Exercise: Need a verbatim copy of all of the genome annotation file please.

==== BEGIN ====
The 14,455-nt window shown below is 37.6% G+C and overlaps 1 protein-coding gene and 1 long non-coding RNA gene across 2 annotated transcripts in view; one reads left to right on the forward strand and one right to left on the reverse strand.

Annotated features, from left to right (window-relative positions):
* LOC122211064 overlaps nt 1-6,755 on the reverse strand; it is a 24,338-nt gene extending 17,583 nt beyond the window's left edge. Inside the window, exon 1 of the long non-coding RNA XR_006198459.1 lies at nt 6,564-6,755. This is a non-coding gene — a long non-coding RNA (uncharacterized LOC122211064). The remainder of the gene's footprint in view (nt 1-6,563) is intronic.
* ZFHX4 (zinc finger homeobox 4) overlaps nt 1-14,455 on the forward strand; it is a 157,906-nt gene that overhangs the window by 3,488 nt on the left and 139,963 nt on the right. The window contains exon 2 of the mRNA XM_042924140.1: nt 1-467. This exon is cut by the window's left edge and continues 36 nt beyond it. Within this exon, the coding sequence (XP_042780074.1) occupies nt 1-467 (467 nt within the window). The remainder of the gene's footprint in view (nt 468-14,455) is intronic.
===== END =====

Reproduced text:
The 14,455-nt window shown below is 37.6% G+C and overlaps 1 protein-coding gene and 1 long non-coding RNA gene across 2 annotated transcripts in view; one reads left to right on the forward strand and one right to left on the reverse strand.

Annotated features, from left to right (window-relative positions):
* LOC122211064 overlaps nt 1-6,755 on the reverse strand; it is a 24,338-nt gene extending 17,583 nt beyond the window's left edge. Inside the window, exon 1 of the long non-coding RNA XR_006198459.1 lies at nt 6,564-6,755. This is a non-coding gene — a long non-coding RNA (uncharacterized LOC122211064). The remainder of the gene's footprint in view (nt 1-6,563) is intronic.
* ZFHX4 (zinc finger homeobox 4) overlaps nt 1-14,455 on the forward strand; it is a 157,906-nt gene that overhangs the window by 3,488 nt on the left and 139,963 nt on the right. The window contains exon 2 of the mRNA XM_042924140.1: nt 1-467. This exon is cut by the window's left edge and continues 36 nt beyond it. Within this exon, the coding sequence (XP_042780074.1) occupies nt 1-467 (467 nt within the window). The remainder of the gene's footprint in view (nt 468-14,455) is intronic.